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Creating Dinosaurs


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#1
Randomosaur

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Ever since I watched Jurassic Park, I have always been fascinated by dinosaurs, and the idea of recreating them. Of course, most scientists believe that cloning a dinosaur would be impossible because DNA doesn't survive in fossils, and we don't have an egg cell to hatch the dinosaur with. However, in 2012, Mary Schweitzer found DNA in tyrannosaur and hadrosaur osteocytes. Here is the paper:

 

http://www.sciencedi...75632821201318X

 

However, I have come across a series of articles on Park Pedia that explain why you CAN create dinosaurs. The series is incomplete, but it contains some good information. It may be on a Jurassic Park site, but the information is non-fiction. Please read the articles before jumping to conclusions.

 

http://jurassicpark....ating_dinosaurs

http://jurassicpark....ki/Dinosaur_DNA

 

Even if we can't find any DNA or proteins (DNA code can be deduced by looking at proteins) in fossils, we can deduce the DNA code of dinosaurs by comparing the genomes of their modern relatives. In 2002, scientists used this method to reconstruct a functional archosaur protein.

 

http://mbe.oxfordjou...9/1483.full.pdf

 

Lee M. Silver argues for the possiblity of recreating dinosaurs. In his book Challenging Nature: The Clash of Science and Spirituality at the New Frontiers of Life, he wrote this:

 

"...evolutionary developmental geneticists believe that comparisons of DNA in birds and reptiles -on either side of the evolutionary line leading to dinosaurs- could provide some, although not complete, insight into the extinct genome of dinosaurs. Genetic, developmental, and evolutionary understanding and data could be combined with molecular understanding to allow rational design of a dinosaur on a computer. Starting with a virtual chicken genome, virtual genetic changes could be implemented to increase overall adult size, eliminate feathers and restore scales, turn wings back into elongated front and back legs, and mold the virtual animal into a reasonable facsimile of a particular dinosaur, such as a giant long-necked apatosaurus, a triceratops, or even a Tyrannosaurus rex. The designed electronic genome would be converted into organic DNA with nano-DNA writing machines that automatically link up thousands of smaller DNA fragments into whole chromosomes. The genome would then be inserted into a chicken egg devoid of its own DNA -in an advanced version of the process that created Dolly- and presto, dinosaur facsimiles."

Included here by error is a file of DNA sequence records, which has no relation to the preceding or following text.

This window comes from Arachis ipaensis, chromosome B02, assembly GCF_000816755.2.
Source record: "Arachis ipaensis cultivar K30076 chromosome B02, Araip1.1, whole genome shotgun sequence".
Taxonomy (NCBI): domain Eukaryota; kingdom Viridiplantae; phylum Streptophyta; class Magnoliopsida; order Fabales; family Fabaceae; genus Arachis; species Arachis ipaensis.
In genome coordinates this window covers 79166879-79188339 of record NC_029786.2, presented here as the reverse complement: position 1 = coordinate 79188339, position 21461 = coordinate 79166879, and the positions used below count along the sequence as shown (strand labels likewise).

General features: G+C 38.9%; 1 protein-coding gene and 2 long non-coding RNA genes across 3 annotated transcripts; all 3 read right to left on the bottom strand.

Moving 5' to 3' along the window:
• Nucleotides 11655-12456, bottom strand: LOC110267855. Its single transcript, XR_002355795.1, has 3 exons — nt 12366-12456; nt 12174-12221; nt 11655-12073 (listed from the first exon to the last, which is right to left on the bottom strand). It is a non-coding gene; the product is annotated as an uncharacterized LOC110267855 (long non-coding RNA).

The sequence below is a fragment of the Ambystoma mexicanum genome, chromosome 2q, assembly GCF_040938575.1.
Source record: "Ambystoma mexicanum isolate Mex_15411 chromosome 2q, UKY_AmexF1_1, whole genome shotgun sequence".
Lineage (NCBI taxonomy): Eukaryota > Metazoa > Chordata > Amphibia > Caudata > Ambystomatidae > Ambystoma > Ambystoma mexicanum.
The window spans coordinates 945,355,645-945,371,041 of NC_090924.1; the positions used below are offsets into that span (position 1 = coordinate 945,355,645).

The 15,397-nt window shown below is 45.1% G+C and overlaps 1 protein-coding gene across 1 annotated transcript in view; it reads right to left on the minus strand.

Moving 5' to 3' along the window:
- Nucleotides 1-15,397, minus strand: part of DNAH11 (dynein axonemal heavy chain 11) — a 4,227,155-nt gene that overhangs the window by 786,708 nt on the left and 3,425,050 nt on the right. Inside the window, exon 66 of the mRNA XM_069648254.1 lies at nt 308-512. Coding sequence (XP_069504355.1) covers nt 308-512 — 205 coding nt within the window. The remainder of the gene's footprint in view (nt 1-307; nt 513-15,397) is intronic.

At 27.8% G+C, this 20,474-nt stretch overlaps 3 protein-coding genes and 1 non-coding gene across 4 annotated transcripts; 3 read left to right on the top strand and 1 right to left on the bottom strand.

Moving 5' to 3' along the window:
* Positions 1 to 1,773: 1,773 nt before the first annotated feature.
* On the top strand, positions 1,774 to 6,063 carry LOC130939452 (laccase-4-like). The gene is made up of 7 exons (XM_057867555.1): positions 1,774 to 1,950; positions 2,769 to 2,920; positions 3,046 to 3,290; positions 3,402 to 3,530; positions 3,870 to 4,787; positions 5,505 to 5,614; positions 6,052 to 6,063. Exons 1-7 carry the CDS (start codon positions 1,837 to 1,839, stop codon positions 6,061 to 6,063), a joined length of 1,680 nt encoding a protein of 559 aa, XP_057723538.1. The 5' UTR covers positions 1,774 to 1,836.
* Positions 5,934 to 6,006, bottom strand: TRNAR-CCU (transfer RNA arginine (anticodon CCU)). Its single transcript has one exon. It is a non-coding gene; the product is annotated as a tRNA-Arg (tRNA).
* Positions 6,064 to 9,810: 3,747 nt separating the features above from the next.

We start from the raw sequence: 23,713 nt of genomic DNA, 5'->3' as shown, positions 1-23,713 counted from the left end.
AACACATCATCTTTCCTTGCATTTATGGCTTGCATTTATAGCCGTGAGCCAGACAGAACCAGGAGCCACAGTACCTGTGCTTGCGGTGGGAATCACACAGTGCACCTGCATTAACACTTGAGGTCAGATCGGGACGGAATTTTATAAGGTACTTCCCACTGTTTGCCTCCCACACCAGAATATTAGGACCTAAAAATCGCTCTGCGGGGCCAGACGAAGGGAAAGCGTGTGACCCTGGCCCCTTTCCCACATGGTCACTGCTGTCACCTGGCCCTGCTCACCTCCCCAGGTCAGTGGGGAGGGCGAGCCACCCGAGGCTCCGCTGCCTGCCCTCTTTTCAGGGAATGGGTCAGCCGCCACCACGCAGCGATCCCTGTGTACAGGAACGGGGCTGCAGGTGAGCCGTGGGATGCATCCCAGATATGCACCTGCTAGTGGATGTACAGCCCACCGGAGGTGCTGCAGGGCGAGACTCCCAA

There is also a small discussion forum about the topic on the wiki. I probably don't need to post a link, since this is a forum already, but I'll leave it here just in case.

 

http://jurassicpark....oning_dinosaurs

 

One day, I personally hope to see a living dinosaur.

 

Discuss.

 

 

 

 

 



#2
CamGoldenGun

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I thought this was all dis-proven of resurrecting ancient species because DNA has a half-life of only around 500 years.



#3
Randomosaur

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I thought this was all dis-proven of resurrecting ancient species because DNA has a half-life of only around 500 years.

 

Maybe Allentoft was wrong. he only studied bones that were stored in museum collections. According to Schweitzer, biomolecules in fossils begin degrading as soon as the fossil is excavated. The DNA found in the dinosaur osteocytes is also a blow to that study. It is unlikely that the DNA is bacterial because just like with ostrich cells, the DNA detecting techniques only stained the center of each cell. They also found histones near the DNA, and only eukaryotes have histones.

 

And proteins last longer than DNA in fossils. Indeed, proteins have been found and sequenced from dinosaurs before. By looking at the protein code, the corresponding DNA code can be deduced. And then there's comparative genomics.



#4
CamGoldenGun

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lol over my head. I was just reiterating what I read. Hopefully we'll be able to do this some day, riding a pteyrodactyl to work would be a lot faster than driving ;)



#5
Randomosaur

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lol over my head. I was just reiterating what I read. Hopefully we'll be able to do this some day, riding a pteyrodactyl to work would be a lot faster than driving ;)

 

I doubt we will be able to recreate pterosaurs. Pterosaur fossils tend to be rare and fragile, so finding proteins and DNA will be even harder. Pterosaur pycnofibres could be preserved in amber, but those will also be rare. And pterosaurs have no modern descendants, so comparative genomics of modern species won't work either, though I suppose you could compare genes of ancestral archosaurs.

 

You could engineer a pterosaur-like animal with synthetic biology though, using the same method Lee Silver says could be used to create facismiles of dinosaurs.



#6
GailG

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researchers up until now is not over yet with this dinosaur thingy


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